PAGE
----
报告题目：“化学成键理论及其应用”系列一：Short Course on “Chemical Bonding Theories and Applications”
报告人： 莫亦荣 教授
Chemical bonding theory has been playing the central role in chemistry ever since the proposal of the electron-pair bond by Lewis in 1916. While it is important to develop high-level quantum methods with as much as possible electron correlations recovered and extend these methods to larger molecular systems by employing more efficient scaling algorithms, it is equally valuable and important to develop reliable and quantitative approaches which can assist the understanding and interpretation of accurate numerical data in chemical senses and concepts. There is no science without concepts. To better understand the physical forces governing molecular bonding and reactivity, we often resort to various bonding analysis schemes. For instances, a variety of energy decomposition approaches (EDAs) have been developed to decompose the intermolecular energy into several physically meaningful components based on electronic and steric effects. The importance of intermolecular EDAs can be highlighted with the example of electrophilic aromatic nitrosation and nitration. Both electrophiles (NO+ and NO2+) have similar inherent physical properties, but their chemical reactivities toward various aromatic donors are dramatically different. EDA studies showed that NO2+ has seemingly lower binding energy than NO+ to benzene, but it has much higher charge transfer stabilization energy thus much higher chemical reactivity than NO+.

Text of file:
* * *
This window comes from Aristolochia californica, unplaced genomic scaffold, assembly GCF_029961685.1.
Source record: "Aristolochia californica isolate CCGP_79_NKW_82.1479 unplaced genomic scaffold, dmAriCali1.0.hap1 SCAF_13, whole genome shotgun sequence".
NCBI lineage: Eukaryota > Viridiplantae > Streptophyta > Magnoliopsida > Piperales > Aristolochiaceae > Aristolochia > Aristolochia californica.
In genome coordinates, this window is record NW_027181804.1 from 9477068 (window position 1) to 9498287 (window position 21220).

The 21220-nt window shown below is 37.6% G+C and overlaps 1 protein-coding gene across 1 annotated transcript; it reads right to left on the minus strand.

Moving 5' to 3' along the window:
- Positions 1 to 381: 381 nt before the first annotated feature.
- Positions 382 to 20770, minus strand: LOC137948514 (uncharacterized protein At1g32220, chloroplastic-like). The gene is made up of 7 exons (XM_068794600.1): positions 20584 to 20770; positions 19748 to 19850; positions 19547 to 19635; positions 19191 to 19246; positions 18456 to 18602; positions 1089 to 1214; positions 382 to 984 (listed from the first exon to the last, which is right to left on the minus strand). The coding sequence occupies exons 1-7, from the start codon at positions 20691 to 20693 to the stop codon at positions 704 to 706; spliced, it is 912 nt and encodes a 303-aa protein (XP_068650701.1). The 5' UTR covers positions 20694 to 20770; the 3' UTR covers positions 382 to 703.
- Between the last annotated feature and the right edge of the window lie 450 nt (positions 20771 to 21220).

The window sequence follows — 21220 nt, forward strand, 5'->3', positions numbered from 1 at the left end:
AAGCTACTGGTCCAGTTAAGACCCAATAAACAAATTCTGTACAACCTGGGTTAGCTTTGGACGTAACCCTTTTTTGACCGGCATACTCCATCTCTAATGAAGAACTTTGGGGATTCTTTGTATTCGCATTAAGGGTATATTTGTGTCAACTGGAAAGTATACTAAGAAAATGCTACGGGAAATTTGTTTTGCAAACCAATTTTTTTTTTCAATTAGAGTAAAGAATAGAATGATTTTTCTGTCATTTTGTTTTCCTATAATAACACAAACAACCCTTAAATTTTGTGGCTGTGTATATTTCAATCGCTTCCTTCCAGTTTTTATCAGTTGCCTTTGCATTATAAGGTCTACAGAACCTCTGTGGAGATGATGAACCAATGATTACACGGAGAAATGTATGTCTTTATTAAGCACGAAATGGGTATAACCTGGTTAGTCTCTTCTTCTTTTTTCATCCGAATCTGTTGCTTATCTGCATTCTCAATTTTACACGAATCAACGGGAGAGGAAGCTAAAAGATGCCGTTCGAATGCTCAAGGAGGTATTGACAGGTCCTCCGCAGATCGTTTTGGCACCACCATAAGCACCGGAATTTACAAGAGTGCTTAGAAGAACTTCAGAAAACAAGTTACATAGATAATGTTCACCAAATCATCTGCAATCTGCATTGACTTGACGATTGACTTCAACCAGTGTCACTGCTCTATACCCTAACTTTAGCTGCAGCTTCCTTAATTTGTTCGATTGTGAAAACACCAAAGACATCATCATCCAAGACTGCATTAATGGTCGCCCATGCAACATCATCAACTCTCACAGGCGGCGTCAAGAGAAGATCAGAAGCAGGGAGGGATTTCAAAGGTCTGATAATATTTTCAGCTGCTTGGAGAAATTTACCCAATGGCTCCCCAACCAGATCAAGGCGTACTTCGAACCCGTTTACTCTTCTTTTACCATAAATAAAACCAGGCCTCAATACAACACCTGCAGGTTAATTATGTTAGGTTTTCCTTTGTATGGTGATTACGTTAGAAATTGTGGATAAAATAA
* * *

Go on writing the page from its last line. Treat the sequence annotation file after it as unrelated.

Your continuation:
In this short course, I will review the major approaches used in current computational chemistry and introduce our block-localized wavefunction (BLW) method which is the simplest variant of ab initio VB theory with the MO or DFT computational efficiency. Focuses will be on the applications of the BLW method to the adsorption and activation of small molecules like CO and N2 by earth-abound main group compounds, and the interpretation of non-covalent interactions. For instance, Braunschweig et al. not only showed that diboryne (B≡B) stabilized by N-heterocyclic carbenes (B2(NHCR)2) can bind and activate CO molecules to forge C-C bonds, but also found that borylene (CAAC)DurB, where CAAC is a cyclic alkyl(amino) carbene and Dur refers to 2,3,5,6-tetramethylphenyl, can bind and activate N2. I will show how we can use the BLW method to derive novel insights into the chemical reactions.